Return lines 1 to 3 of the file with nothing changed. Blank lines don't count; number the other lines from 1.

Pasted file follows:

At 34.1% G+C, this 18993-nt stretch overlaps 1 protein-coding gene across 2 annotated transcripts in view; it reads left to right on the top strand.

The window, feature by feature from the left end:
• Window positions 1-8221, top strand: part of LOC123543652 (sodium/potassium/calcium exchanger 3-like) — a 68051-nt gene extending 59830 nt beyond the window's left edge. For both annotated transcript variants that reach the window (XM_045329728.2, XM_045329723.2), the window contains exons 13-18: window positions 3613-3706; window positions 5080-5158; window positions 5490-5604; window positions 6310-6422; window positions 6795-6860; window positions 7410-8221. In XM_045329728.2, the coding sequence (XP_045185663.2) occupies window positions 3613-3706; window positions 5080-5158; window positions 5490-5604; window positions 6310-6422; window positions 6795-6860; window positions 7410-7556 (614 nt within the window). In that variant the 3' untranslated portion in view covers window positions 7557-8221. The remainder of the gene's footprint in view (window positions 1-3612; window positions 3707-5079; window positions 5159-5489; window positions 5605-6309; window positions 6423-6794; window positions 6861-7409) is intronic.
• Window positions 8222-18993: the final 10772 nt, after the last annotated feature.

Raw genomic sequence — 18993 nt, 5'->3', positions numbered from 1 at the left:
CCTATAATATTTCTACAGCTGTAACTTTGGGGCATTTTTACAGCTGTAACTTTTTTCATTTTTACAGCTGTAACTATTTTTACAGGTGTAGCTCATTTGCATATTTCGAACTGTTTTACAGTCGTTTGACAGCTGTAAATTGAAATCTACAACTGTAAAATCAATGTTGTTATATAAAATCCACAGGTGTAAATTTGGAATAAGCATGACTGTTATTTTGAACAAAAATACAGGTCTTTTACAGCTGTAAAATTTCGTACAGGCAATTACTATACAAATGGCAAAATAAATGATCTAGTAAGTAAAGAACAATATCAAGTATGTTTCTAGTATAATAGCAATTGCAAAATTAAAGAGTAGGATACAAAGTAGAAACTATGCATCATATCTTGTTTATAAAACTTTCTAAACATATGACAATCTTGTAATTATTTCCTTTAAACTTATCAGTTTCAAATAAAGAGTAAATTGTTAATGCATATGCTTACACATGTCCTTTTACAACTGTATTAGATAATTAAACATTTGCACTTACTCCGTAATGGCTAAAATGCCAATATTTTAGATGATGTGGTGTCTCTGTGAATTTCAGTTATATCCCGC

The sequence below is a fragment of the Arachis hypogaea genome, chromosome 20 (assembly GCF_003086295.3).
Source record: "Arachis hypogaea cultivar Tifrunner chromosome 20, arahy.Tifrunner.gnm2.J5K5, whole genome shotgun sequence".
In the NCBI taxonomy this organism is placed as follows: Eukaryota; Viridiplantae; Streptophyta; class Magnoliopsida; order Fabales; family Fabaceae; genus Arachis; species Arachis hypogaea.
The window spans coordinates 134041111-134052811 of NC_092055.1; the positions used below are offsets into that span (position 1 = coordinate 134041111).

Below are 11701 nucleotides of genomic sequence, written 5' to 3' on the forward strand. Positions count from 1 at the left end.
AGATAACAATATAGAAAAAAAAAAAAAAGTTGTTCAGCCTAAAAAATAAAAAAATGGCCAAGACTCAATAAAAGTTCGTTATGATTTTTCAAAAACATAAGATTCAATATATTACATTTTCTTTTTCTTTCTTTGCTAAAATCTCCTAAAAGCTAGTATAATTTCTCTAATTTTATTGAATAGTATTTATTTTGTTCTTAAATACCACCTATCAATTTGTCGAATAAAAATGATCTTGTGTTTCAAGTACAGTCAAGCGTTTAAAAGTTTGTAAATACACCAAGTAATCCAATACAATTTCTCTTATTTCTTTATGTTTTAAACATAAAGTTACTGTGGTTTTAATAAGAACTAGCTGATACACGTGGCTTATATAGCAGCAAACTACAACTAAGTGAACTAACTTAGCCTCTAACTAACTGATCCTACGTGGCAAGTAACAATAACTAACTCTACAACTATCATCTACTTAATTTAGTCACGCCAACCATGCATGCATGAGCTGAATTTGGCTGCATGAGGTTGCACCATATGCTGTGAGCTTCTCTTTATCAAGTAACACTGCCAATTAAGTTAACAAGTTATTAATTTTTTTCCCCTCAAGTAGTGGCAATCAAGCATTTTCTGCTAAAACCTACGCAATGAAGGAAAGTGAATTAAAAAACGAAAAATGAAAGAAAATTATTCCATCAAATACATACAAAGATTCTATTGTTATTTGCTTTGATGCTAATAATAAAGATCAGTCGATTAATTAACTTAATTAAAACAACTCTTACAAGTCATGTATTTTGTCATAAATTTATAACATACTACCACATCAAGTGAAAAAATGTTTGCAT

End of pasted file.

At 34.1% G+C, this 18993-nt stretch overlaps 1 protein-coding gene across 2 annotated transcripts in view; it reads left to right on the top strand.

The window, feature by feature from the left end:
• Window positions 1-8221, top strand: part of LOC123543652 (sodium/potassium/calcium exchanger 3-like) — a 68051-nt gene extending 59830 nt beyond the window's left edge. For both annotated transcript variants that reach the window (XM_045329728.2, XM_045329723.2), the window contains exons 13-18: window positions 3613-3706; window positions 5080-5158; window positions 5490-5604; window positions 6310-6422; window positions 6795-6860; window positions 7410-8221. In XM_045329728.2, the coding sequence (XP_045185663.2) occupies window positions 3613-3706; window positions 5080-5158; window positions 5490-5604; window positions 6310-6422; window positions 6795-6860; window positions 7410-7556 (614 nt within the window). In that variant the 3' untranslated portion in view covers window positions 7557-8221. The remainder of the gene's footprint in view (window positions 1-3612; window positions 3707-5079; window positions 5159-5489; window positions 5605-6309; window positions 6423-6794; window positions 6861-7409) is intronic.